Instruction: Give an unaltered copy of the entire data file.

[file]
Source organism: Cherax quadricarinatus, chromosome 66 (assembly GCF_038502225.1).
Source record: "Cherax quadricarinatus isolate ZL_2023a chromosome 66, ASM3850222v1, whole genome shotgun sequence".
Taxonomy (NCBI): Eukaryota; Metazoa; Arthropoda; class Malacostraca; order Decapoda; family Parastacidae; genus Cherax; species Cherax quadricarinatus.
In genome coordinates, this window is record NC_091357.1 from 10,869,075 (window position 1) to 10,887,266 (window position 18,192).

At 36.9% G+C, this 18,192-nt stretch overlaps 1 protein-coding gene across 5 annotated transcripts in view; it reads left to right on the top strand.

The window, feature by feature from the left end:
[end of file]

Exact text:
Source organism: Cherax quadricarinatus, chromosome 66 (assembly GCF_038502225.1).
Source record: "Cherax quadricarinatus isolate ZL_2023a chromosome 66, ASM3850222v1, whole genome shotgun sequence".
Taxonomy (NCBI): Eukaryota; Metazoa; Arthropoda; class Malacostraca; order Decapoda; family Parastacidae; genus Cherax; species Cherax quadricarinatus.
In genome coordinates, this window is record NC_091357.1 from 10,869,075 (window position 1) to 10,887,266 (window position 18,192).

At 36.9% G+C, this 18,192-nt stretch overlaps 1 protein-coding gene across 5 annotated transcripts in view; it reads left to right on the top strand.

The window, feature by feature from the left end: